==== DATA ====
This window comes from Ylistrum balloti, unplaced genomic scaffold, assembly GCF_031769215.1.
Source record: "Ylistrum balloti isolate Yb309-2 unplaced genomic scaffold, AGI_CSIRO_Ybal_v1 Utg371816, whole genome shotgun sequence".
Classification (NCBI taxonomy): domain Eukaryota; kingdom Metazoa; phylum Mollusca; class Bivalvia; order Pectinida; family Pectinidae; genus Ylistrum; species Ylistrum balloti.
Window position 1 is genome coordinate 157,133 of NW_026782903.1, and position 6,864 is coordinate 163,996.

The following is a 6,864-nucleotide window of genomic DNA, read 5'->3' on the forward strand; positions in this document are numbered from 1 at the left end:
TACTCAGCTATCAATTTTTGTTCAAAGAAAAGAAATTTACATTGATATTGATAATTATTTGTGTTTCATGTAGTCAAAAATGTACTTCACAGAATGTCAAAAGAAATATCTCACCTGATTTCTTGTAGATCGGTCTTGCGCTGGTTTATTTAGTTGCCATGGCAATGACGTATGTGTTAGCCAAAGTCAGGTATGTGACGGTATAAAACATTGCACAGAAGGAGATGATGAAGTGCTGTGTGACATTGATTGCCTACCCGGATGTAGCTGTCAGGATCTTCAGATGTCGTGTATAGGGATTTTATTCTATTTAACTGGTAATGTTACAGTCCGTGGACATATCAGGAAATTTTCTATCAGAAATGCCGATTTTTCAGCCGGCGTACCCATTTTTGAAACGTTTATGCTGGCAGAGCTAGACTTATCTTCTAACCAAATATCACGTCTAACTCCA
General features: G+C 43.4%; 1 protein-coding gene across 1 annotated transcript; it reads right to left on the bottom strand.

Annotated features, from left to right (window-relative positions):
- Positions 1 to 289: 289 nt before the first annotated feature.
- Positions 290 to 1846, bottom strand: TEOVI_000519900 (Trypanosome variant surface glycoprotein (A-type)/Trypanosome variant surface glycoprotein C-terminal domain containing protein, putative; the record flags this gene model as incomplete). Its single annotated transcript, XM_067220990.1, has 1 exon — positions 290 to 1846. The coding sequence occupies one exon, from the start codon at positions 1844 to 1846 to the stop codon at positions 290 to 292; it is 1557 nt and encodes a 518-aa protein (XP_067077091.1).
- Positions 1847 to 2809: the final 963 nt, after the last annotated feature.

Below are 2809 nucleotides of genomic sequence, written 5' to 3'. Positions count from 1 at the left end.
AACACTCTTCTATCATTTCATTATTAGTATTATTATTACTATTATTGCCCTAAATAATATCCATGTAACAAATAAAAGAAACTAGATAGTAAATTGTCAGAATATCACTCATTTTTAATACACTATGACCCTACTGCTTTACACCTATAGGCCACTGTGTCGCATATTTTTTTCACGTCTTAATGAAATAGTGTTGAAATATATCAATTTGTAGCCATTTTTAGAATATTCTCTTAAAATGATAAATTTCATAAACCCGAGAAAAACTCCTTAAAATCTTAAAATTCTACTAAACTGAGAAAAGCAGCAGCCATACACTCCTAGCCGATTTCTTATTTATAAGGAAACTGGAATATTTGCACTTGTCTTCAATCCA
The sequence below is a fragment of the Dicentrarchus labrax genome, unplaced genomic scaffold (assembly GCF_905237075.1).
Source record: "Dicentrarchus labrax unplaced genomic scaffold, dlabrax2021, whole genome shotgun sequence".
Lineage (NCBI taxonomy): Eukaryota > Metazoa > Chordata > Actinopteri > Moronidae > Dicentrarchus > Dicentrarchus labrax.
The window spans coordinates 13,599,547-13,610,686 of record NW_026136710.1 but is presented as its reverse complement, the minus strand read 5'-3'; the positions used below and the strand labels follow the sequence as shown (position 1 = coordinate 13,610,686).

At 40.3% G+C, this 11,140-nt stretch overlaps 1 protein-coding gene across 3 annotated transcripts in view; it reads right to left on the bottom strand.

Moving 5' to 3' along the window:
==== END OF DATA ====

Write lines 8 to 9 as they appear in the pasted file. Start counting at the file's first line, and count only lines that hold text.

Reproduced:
Annotated features, from left to right (window-relative positions):
- Positions 1 to 289: 289 nt before the first annotated feature.